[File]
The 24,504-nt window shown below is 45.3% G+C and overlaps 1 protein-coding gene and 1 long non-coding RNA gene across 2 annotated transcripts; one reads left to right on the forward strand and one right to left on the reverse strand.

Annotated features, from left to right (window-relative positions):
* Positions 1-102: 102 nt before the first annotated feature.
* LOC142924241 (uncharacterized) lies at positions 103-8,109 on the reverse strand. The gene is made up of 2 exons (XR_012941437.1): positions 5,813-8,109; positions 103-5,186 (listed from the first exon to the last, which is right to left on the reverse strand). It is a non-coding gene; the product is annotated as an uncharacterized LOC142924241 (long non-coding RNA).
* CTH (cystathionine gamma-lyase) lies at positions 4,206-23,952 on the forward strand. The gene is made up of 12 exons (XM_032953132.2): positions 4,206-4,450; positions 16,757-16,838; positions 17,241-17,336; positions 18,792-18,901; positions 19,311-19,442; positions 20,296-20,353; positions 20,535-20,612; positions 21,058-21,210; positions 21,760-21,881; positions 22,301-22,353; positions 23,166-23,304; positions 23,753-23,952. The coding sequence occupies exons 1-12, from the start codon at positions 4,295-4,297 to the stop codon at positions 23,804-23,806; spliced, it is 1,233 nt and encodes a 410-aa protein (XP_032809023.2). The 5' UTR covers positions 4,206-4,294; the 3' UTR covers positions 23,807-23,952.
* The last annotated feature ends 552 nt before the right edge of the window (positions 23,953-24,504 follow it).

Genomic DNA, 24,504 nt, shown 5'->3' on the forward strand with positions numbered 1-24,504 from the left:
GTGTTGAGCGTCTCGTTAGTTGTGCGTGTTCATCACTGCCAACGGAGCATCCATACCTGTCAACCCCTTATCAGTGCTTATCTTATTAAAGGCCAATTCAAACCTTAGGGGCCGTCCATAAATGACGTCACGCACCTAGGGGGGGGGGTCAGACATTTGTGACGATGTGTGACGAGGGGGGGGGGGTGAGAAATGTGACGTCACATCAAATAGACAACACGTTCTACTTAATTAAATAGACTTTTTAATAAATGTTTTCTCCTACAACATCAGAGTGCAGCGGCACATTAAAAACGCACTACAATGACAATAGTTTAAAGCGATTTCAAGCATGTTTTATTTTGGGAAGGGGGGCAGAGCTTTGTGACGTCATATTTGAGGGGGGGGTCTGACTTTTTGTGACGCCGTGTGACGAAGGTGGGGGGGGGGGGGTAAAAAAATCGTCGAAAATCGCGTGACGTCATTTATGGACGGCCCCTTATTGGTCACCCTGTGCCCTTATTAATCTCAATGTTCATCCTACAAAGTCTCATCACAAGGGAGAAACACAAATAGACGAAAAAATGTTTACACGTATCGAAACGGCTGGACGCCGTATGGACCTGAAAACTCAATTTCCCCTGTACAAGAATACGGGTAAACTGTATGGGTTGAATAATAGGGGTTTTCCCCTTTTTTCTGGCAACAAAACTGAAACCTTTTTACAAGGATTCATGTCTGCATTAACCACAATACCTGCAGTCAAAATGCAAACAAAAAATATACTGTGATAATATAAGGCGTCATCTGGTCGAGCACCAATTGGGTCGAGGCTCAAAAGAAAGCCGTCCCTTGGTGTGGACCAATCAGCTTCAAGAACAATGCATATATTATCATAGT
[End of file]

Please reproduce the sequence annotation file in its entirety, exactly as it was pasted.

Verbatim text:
The 24,504-nt window shown below is 45.3% G+C and overlaps 1 protein-coding gene and 1 long non-coding RNA gene across 2 annotated transcripts; one reads left to right on the forward strand and one right to left on the reverse strand.

Annotated features, from left to right (window-relative positions):
* Positions 1-102: 102 nt before the first annotated feature.
* LOC142924241 (uncharacterized) lies at positions 103-8,109 on the reverse strand. The gene is made up of 2 exons (XR_012941437.1): positions 5,813-8,109; positions 103-5,186 (listed from the first exon to the last, which is right to left on the reverse strand). It is a non-coding gene; the product is annotated as an uncharacterized LOC142924241 (long non-coding RNA).
* CTH (cystathionine gamma-lyase) lies at positions 4,206-23,952 on the forward strand. The gene is made up of 12 exons (XM_032953132.2): positions 4,206-4,450; positions 16,757-16,838; positions 17,241-17,336; positions 18,792-18,901; positions 19,311-19,442; positions 20,296-20,353; positions 20,535-20,612; positions 21,058-21,210; positions 21,760-21,881; positions 22,301-22,353; positions 23,166-23,304; positions 23,753-23,952. The coding sequence occupies exons 1-12, from the start codon at positions 4,295-4,297 to the stop codon at positions 23,804-23,806; spliced, it is 1,233 nt and encodes a 410-aa protein (XP_032809023.2). The 5' UTR covers positions 4,206-4,294; the 3' UTR covers positions 23,807-23,952.
* The last annotated feature ends 552 nt before the right edge of the window (positions 23,953-24,504 follow it).

Genomic DNA, 24,504 nt, shown 5'->3' on the forward strand with positions numbered 1-24,504 from the left:
GTGTTGAGCGTCTCGTTAGTTGTGCGTGTTCATCACTGCCAACGGAGCATCCATACCTGTCAACCCCTTATCAGTGCTTATCTTATTAAAGGCCAATTCAAACCTTAGGGGCCGTCCATAAATGACGTCACGCACCTAGGGGGGGGGGTCAGACATTTGTGACGATGTGTGACGAGGGGGGGGGGGTGAGAAATGTGACGTCACATCAAATAGACAACACGTTCTACTTAATTAAATAGACTTTTTAATAAATGTTTTCTCCTACAACATCAGAGTGCAGCGGCACATTAAAAACGCACTACAATGACAATAGTTTAAAGCGATTTCAAGCATGTTTTATTTTGGGAAGGGGGGCAGAGCTTTGTGACGTCATATTTGAGGGGGGGGTCTGACTTTTTGTGACGCCGTGTGACGAAGGTGGGGGGGGGGGGGTAAAAAAATCGTCGAAAATCGCGTGACGTCATTTATGGACGGCCCCTTATTGGTCACCCTGTGCCCTTATTAATCTCAATGTTCATCCTACAAAGTCTCATCACAAGGGAGAAACACAAATAGACGAAAAAATGTTTACACGTATCGAAACGGCTGGACGCCGTATGGACCTGAAAACTCAATTTCCCCTGTACAAGAATACGGGTAAACTGTATGGGTTGAATAATAGGGGTTTTCCCCTTTTTTCTGGCAACAAAACTGAAACCTTTTTACAAGGATTCATGTCTGCATTAACCACAATACCTGCAGTCAAAATGCAAACAAAAAATATACTGTGATAATATAAGGCGTCATCTGGTCGAGCACCAATTGGGTCGAGGCTCAAAAGAAAGCCGTCCCTTGGTGTGGACCAATCAGCTTCAAGAACAATGCATATATTATCATAGT